Seattle Post-Intelligencer, July 28, 2003
» See Also: Two powerful experiences changed the focus of Krakauer’s book
The Church of Jesus Christ of Latter-day Saints is strongly critical of Jon Krakauer’s approach in “
Under the Banner of Heaven
Click for more information.’, CAPTION, ‘Browsing Tip’, CLOSECOLOR, ‘white’, HAUTO, VAUTO, SNAPX, ‘5’);” onmouseout=”return nd();”>Under the Banner of Heaven.”
America’s fastest growing church, with an estimated membership of nearly 12 million believers worldwide, is galled that the best-selling writer has focused on Mormon fundamentalists, legions of excommunicated believers who include murderers Dan and Ron Lafferty. The church thinks Krakauer is smearing it with the excesses of these renegade factions.
As Michael Otterson, director of media relations for the Mormon Church in Salt Lake City, said last week in a telephone interview, “We would regard people like the Laffertys as the most extreme examples of fundamentalism. Why are they in the same book with the LDS Church?”
So outraged are church leaders that they took a step that probably ensured even larger sales for Krakauer’s book, which is now a national best seller. The church mounted a pre-publication attack against the book via a lengthy e-mail sent to media outlets following laudatory early reviews in general publications.
WHAT THEY SAID
Otterson explained, “It was obvious that, with this very well-known author published by Doubleday, they would sell a great many books whether we did something or not. But there were too many errors and misstatements to ignore, even at the risk of making the book more controversial and increasing sales. It was more important to us for readers to read the book with a critical eye.”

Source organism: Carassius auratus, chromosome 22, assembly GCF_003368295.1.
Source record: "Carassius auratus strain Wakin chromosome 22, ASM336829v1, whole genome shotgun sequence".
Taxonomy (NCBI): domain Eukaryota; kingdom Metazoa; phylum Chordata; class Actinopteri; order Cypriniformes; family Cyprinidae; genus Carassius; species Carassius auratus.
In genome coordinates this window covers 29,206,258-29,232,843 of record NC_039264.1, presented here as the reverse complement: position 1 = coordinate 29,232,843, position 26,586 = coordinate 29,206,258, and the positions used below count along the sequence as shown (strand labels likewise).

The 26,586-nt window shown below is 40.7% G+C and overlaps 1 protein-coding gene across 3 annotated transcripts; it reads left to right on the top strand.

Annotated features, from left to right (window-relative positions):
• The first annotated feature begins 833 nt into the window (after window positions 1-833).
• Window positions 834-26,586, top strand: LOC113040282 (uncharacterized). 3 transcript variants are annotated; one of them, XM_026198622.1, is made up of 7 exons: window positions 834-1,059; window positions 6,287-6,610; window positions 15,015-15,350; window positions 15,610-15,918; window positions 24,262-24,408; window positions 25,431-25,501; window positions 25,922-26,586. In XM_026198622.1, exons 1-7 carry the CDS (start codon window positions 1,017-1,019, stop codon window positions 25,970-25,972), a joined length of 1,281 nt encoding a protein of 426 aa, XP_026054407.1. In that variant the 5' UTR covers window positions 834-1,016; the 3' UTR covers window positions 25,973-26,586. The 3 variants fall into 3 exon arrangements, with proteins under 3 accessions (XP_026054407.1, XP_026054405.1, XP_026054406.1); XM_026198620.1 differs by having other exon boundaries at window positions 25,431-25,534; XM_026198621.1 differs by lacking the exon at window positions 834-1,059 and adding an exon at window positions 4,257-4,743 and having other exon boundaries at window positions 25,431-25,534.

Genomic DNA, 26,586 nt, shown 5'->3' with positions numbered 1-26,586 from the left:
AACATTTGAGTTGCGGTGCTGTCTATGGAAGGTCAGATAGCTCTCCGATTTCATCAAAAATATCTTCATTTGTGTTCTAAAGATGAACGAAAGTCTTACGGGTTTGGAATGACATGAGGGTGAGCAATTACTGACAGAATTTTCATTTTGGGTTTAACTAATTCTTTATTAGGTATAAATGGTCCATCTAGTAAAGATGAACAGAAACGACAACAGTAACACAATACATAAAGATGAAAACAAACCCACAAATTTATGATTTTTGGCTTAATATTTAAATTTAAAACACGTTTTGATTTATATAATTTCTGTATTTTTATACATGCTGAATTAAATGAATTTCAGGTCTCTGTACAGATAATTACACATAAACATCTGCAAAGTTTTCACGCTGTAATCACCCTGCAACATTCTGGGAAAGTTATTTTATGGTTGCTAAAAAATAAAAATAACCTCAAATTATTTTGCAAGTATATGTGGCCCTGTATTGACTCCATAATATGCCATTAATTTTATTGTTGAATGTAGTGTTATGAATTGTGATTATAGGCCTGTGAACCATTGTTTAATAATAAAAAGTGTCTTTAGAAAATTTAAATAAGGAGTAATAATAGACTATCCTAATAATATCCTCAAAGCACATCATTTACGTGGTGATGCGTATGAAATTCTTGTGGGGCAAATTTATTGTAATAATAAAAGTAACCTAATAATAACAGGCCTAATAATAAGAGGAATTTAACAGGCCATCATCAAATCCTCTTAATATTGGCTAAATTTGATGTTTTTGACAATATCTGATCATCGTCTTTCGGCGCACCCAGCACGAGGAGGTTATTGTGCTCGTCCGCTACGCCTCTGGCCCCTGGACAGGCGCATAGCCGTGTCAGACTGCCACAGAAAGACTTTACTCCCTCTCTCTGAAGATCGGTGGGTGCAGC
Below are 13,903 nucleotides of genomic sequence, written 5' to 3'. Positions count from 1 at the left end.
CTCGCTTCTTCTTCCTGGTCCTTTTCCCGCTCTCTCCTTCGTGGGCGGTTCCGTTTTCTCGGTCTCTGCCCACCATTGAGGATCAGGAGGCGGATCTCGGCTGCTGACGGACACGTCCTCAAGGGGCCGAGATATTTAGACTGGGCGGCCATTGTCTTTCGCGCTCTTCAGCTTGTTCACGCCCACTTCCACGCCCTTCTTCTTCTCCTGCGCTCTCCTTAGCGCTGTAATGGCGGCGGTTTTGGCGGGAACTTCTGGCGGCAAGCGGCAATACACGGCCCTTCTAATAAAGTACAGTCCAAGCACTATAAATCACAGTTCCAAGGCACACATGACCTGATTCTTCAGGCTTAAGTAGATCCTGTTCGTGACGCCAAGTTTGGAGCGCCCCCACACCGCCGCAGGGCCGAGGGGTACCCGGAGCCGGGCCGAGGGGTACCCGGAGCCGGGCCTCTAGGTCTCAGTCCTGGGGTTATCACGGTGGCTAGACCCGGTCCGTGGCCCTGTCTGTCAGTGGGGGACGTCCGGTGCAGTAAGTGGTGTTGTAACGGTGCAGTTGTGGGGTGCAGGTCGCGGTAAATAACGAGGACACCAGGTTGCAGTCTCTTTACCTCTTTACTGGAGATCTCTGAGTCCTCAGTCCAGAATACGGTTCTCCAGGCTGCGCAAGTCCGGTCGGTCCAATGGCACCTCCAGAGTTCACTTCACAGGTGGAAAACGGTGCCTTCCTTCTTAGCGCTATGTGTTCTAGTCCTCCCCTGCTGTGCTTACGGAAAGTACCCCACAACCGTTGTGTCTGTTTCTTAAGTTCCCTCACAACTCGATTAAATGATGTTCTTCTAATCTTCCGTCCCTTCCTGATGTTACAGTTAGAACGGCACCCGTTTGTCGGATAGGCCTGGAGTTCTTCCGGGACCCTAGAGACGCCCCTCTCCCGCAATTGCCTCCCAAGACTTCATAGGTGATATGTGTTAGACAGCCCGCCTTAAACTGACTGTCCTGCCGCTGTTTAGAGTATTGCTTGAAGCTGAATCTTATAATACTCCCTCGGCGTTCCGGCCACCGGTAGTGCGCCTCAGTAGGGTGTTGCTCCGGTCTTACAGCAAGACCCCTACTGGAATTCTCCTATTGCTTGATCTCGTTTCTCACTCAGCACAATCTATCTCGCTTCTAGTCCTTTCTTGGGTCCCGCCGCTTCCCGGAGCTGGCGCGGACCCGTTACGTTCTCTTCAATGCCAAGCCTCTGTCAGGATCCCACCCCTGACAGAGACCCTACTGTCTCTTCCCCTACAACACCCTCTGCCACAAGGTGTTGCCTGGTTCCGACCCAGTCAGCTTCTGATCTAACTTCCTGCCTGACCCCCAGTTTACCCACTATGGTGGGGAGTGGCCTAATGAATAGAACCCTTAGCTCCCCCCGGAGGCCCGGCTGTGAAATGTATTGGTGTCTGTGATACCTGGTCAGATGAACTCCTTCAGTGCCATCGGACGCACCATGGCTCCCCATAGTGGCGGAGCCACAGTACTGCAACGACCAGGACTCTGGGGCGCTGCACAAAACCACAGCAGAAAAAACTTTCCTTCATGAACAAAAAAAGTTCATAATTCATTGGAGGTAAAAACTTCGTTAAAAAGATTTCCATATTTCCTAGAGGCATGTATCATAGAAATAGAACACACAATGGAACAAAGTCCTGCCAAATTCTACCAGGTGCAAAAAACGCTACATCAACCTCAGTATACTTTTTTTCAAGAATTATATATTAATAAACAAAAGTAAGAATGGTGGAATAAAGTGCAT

Several minor factual errors already are being corrected in new printings of the book but that will do little to narrow the gulf between church and author.
Even the number of fundamentalist Mormons remains in dispute between them, with the church putting the total at 30,000, while Krakauer cites 100,000 or more. This is no minor quibble since the fundamentalists are the primary focus of “Under the Banner of Heaven.”
Otterson’s e-mail to media outlets criticized Krakauer as “a storyteller who cuts corners to make the story sound good. … He finds sufficient zealots and extremists in the past 150 years to help him tell his story, and by extrapolation tars every Mormon with the same brush. The exceptions are the rule by his standards … so Krakauer unwittingly puts himself in the same camp as those who believe every German is a Nazi, every Japanese a fanatic and every Arab a terrorist.”
Krakauer stands behind his approach: “The fundamentalists are less than 1 percent of Mormons. Among those, the truly scary are a small percentage of that, but that’s still a significant number. Mormons try to divorce themselves from the fundamentalists, but they still believe in polygamy in the afterlife and that doctrine (repudiated by the mainstream church in 1890) is at the heart of the religion.
“What the fundamentalists do is give license to marginal characters, a road map. I doubt that Dan Lafferty would have been a murderer if he hadn’t been a Mormon fundamentalist. It is disingenuous for the church to say that has nothing to do with doctrine.”